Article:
On today’s date in 1829, the German composer Felix Mendelssohn and his friend, Karl Klingemann, were on the North Sea bound for Glasgow.
Klingemann was not impressed with Scotland and wrote home that the rough North Sea passage had made most of the passengers sick — with one remarkable exception. “An 82-year old woman,” he wrote, “sat calmly by the smoke stack, warming herself in the cold wind. She was determined to see Staffa before she died. Staffa, with its silly basalt columns and caves, is in all the picture books. So, we were put into boats and clambered past the hissing sea on stumps of columns up to the odiously celebrated Fingal’s Cave. I must say, never did such green and roaring waves pound in a stranger cave. The many pillars make the inside resemble a monstrous organ. Black, resounding, and utterly without any purpose at all…”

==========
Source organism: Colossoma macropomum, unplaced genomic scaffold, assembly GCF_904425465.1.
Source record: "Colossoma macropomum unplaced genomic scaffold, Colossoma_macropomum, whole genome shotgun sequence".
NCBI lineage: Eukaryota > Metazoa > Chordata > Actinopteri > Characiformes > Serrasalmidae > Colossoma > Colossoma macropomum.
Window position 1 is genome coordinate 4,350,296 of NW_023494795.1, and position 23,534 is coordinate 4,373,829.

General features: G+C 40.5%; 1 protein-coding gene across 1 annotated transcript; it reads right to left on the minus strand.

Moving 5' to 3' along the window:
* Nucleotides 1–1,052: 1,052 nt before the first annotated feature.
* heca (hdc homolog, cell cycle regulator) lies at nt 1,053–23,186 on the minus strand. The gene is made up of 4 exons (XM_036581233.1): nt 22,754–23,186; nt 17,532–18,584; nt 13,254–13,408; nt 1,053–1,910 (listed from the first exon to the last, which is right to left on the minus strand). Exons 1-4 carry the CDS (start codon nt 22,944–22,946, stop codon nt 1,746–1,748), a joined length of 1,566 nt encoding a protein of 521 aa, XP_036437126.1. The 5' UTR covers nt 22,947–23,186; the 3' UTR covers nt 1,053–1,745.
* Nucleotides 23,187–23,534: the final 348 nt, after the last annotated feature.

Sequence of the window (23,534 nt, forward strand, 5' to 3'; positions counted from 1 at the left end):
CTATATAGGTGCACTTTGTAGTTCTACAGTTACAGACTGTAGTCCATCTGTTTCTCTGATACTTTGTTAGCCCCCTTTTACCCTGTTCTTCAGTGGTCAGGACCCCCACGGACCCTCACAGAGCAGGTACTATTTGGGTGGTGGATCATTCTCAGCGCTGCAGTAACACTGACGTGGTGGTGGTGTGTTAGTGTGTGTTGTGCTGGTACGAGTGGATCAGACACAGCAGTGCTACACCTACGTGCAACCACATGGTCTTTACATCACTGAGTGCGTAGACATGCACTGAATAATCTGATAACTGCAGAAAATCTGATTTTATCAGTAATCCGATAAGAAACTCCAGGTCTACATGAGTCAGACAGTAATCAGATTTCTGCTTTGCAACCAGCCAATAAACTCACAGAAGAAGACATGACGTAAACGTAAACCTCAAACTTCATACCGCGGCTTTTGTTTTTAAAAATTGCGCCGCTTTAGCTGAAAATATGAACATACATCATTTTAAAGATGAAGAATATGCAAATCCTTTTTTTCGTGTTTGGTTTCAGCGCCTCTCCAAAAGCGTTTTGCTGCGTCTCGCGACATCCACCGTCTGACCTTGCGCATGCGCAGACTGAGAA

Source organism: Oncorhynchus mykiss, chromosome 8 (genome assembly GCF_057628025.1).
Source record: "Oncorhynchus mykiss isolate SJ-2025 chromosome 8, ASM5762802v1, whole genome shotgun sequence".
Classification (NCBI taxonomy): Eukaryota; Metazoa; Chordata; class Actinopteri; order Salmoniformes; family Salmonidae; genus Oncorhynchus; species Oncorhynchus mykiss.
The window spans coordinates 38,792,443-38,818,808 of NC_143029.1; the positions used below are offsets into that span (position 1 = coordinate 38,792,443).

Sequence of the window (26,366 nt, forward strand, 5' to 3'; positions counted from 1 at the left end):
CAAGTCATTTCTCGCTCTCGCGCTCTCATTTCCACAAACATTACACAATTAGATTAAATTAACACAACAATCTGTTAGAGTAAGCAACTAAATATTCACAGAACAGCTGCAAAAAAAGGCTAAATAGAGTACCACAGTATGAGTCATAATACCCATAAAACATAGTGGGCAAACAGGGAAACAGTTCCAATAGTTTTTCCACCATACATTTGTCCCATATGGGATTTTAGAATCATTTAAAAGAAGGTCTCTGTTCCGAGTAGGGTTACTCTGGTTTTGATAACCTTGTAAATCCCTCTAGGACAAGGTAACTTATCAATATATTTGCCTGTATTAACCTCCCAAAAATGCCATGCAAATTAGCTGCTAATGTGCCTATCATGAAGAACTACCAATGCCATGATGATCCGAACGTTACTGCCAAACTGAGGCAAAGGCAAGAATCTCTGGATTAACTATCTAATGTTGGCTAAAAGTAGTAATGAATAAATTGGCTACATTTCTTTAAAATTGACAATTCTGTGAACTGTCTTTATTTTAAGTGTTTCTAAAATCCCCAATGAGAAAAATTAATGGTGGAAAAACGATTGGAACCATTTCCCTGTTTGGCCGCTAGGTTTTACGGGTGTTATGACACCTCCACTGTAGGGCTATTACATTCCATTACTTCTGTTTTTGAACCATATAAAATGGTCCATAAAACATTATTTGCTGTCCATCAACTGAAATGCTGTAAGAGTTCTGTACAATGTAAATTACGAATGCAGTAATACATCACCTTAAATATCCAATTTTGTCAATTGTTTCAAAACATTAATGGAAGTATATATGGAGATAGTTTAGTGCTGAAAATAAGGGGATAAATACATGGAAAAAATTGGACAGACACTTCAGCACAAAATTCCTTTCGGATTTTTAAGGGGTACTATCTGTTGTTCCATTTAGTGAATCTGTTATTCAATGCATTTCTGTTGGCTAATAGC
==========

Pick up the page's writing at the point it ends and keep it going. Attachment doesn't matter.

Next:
Well, perhaps not utterly without purpose, since Felix Mendelssohn sent a letter home to HIS family on August 7 which included a scrap of musical notation. “To give you an idea of how strange I felt,” wrote Mendelssohn, “this music occurred to me.” It was the opening theme of what would become his concert overture titled “The Hebrides, or Fingal’s Cave.”
Music Played in Today's Program
Felix Mendelssohn (1809 - 1847)The Hebrides (Fingal's Cave) OvertureBBC Symphony; Sir Colin Davis, condPhilips 426 978
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